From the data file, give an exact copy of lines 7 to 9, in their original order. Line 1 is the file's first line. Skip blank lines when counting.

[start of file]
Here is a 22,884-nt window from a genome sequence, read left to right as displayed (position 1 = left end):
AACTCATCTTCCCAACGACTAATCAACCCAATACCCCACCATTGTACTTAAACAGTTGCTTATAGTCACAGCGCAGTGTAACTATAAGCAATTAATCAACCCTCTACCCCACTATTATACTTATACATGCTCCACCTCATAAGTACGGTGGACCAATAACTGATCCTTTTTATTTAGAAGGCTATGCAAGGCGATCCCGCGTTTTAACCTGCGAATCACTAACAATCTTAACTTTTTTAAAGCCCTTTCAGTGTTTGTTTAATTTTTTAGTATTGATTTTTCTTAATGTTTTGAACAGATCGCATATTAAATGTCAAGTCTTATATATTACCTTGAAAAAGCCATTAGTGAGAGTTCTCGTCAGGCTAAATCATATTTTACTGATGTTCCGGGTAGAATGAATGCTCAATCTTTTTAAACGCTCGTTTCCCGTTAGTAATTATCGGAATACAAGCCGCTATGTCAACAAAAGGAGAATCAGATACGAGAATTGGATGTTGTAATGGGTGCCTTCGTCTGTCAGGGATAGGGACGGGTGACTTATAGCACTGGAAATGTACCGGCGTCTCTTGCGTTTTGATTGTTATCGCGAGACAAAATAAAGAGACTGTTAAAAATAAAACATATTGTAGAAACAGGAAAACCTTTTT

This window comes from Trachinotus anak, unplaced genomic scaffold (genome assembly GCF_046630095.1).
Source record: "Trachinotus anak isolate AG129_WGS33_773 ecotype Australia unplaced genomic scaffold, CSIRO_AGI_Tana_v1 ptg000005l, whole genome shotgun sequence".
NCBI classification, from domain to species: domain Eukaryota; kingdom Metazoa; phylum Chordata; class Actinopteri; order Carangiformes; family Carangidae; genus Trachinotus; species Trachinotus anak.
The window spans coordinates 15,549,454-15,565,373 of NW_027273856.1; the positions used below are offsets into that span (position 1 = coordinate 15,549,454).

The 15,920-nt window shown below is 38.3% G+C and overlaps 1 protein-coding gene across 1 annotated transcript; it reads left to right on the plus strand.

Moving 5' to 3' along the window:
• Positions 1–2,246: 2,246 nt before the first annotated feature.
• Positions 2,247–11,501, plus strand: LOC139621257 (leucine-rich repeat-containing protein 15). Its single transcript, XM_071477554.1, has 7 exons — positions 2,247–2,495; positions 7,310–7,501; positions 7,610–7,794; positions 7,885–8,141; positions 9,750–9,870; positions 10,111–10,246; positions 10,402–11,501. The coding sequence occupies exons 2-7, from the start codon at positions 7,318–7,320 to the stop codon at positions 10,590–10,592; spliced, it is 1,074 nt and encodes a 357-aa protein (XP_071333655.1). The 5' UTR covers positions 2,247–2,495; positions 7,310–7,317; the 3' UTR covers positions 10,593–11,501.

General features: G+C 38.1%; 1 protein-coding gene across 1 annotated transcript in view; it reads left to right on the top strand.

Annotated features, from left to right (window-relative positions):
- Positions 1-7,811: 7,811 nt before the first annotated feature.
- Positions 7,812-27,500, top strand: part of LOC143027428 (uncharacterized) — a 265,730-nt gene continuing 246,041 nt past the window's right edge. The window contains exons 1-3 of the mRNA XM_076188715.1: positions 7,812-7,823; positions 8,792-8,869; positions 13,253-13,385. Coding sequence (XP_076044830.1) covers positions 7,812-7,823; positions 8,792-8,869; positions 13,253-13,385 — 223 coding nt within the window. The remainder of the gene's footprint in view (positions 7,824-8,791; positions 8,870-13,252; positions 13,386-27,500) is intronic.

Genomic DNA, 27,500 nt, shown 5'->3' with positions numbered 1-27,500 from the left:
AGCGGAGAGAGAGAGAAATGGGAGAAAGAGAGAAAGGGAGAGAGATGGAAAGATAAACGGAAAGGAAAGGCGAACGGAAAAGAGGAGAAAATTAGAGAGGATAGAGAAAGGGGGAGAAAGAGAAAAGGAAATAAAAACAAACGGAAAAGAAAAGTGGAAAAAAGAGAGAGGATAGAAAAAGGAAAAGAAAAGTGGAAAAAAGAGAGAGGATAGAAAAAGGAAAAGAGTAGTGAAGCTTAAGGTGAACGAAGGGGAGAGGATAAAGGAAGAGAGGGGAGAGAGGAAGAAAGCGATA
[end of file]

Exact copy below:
The 15,920-nt window shown below is 38.3% G+C and overlaps 1 protein-coding gene across 1 annotated transcript; it reads left to right on the plus strand.

Moving 5' to 3' along the window:
• Positions 1–2,246: 2,246 nt before the first annotated feature.